Pre-action requirements for rent arrears

If you have built up some or all of your rent arrears after 7 April 2020 your landlord is required to try to help you before evicting you. They must do so by following certain steps called pre-action requirements.

Before starting eviction action your landlord must give you clear information about:

  • the terms of your tenancy agreement

  • the amount of rent you owe

  • your rights in the eviction action (including information about the pre-action requirements)

  • how you can access information and advice on financial support and debt management

Your landlord must also make ‘reasonable efforts’ to agree a repayment plan and consider:

  • any steps you have taken which might affect your ability to repay the arrears within a reasonable period of time

  • the extent to which you have complied with any repayment agreement

  • any changes your circumstances which are likely to impact on you affording your repayment agreement

Tell the tribunal if your landlord applies to evict you due to rent arrears and you think they have missed any of these steps. The tribunal has to take this into consideration when deciding whether to grant an eviction order.

The pre-action requirements only need to be followed where tribunal action for eviction is possible after 6 October 2020.

If your landlord is evicting you and you need help with this speak with an adviser or contact a solicitor.

Private residential tenants

Your landlord can start eviction action with a document called a notice to leave.

They cannot give you notice based on arrears until you have not paid any amount of rent for three months in a row.

If you have less than one month’s rent arrears

If you owe less than a month’s worth of rent the tribunal will decide whether it is reasonable to evict you.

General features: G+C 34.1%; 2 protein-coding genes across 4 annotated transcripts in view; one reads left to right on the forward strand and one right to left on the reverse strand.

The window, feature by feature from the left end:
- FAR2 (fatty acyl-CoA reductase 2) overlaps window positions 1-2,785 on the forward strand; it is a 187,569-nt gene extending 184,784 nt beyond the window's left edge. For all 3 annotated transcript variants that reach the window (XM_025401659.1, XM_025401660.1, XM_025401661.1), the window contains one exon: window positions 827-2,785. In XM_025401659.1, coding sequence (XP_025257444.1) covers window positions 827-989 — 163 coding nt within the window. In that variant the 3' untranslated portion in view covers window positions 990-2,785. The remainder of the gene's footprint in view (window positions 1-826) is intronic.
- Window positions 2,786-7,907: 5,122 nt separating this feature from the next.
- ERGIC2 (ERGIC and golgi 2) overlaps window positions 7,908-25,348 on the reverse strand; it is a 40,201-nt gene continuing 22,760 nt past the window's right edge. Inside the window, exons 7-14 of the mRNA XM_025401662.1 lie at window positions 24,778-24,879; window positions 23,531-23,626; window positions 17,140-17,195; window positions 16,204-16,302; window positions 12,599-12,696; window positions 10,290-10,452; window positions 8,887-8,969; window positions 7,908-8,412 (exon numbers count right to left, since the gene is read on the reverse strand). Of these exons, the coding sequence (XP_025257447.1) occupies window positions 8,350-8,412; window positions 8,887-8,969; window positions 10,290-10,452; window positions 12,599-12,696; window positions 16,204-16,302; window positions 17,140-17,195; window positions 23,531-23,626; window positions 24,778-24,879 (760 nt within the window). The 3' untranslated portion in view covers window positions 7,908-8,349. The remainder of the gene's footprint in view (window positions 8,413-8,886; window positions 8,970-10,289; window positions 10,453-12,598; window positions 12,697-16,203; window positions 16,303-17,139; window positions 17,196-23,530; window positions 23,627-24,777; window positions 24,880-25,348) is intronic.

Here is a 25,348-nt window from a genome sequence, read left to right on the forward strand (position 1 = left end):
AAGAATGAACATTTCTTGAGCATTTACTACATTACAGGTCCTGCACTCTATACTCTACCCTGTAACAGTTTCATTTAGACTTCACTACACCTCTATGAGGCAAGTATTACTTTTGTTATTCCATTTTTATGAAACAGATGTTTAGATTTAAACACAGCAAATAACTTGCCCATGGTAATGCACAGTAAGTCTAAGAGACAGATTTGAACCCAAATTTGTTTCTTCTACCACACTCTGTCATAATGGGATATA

If you have one month’s arrears or more

The tribunal must make an eviction order if you are in one month’s arrears:

  • at the time of the notice, and

  • at the time of the eviction hearing

This is unless your rent arrears have been caused by problems with housing benefit or universal credit.

All eviction grounds are currently 'discretionary'

Due to the coronavirus outbreak, the law has changed temporarily. All grounds are discretionary if your landlord served you with notice on or after 7 April 2020.

This means that the tribunal will have to decide whether it is reasonable for you to be evicted even where the grounds have been proved.

This is not a ban on evictions.

This new rule remains in force until 31 March 2022.

Your landlord may also need to show they have complied with certain pre-action requirements before they can apply to the tribunal for an eviction order.

No matter when your notice was served, you can speak to an adviser to find out if you can defend any eviction action.

Find out more about eviction and private residential tenants.

Assured tenants

Your landlord can start eviction action with a document called a notice to quit.

If you have less than three months’ arrears

If you have less than three months' rent arrears, it is up to the tribunal to decide whether you should be evicted or not.